I recently finished the free online Stanford cryptography course offered through Coursera and taught by Dan Boneh. It’s a challenging class, with at least four hours of lectures a week, and it actually took me two attempts to get all the way through it. I’m really glad I did though: cryptography is a tremendously empowering subject, and learning the theoretical foundation can be not just educational but inspirational. In one early lecture, Boneh lays out a basic tenet that really spoke to me:
There’s a very central theorem in crypto, and it really is quite a surprising fact, that says that any computation you’d like to do, any function F you’d like to compute, that you can compute with a trusted authority, you can also do without a trusted authority. …
Instead, what the parties are gonna do, is they’re gonna talk to one another using some protocol, such that at the end of the protocol all of the sudden the value of the function becomes known to everybody.
Boneh is talking, in this example, about elections and private auctions, but the broader message is striking. Any function that’s possible with an authority is possible without one. Any group can devise a method for communicating internally and producing results without a requirement to put trust in a party on the outside.
This central theorem gave me new perspective on the connection between anarchy and cypherpunks. I knew that the government classified crypto technology as a munition during the “crypto wars” of the ’80s and ’90s, but I’d always assumed that the government feared its use to assist in acts of violence. I realize now how much more subversive it can be.
I had looked in the wrong place of Weber’s model of governmental authority as a monopoly on the legitimate use of physical force; while the government could claim to be concerned about crypto’s use in creating violence, it may have really been worried about its undermining the government’s monopoly on legitimacy. Any function that’s possible with an authority is possible without one.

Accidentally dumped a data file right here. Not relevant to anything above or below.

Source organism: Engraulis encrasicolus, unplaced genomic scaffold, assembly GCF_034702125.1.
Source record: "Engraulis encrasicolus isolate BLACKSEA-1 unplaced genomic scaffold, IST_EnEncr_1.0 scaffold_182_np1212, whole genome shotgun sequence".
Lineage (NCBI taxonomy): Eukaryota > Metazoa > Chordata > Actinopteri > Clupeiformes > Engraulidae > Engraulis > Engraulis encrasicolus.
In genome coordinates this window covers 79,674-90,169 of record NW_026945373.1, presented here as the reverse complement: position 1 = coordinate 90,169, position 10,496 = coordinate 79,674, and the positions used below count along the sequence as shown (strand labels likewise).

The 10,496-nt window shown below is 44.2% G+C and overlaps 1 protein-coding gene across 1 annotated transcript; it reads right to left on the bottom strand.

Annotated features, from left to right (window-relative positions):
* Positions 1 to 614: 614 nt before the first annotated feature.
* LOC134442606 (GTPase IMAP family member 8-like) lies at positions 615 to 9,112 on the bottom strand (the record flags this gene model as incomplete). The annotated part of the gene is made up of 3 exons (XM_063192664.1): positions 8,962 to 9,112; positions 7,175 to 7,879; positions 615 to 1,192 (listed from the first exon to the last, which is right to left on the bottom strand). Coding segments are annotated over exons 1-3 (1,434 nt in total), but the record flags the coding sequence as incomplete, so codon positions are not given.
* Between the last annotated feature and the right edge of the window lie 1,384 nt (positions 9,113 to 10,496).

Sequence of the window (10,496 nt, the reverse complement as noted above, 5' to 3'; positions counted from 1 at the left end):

The rest of the class was interesting as well, and the math involved feels clever but simple, complex but not complicated. I recommend it to anybody who’s given some thought to cryptography but wants to know more.
Of course, for some purposes a full class on cryptography is total overkill. It’s useful to gain a more complete understanding of the theoretical background, but for most it suffices simply to be literate. For everybody, but especially for people in high-risk situations — people who face threats from sophisticated, even state-level attackers — it’s important to know how to use the sophisticated tools that are available.
That, so far as I understand it, is the genesis of #CryptoParty. It’s a set of global get-togethers where more experienced users can teach beginners how to use the commonly available tools that tap into the incredibly powerful technology of cryptography. I hope that a beginner walks away from a #CryptoParty with an understanding of not just PGP, OTR, and the like, but with an idea of why threat models are important, what attack vectors she ought to consider, and — most importantly — a network of people and resources she can contact for even more knowledge.
As far as I know, #CryptoParty is still less than 48 hours old, but it’s popping up with events all over the world. I’m planning to get together the SF chapter, if you can help with that, please drop me a line!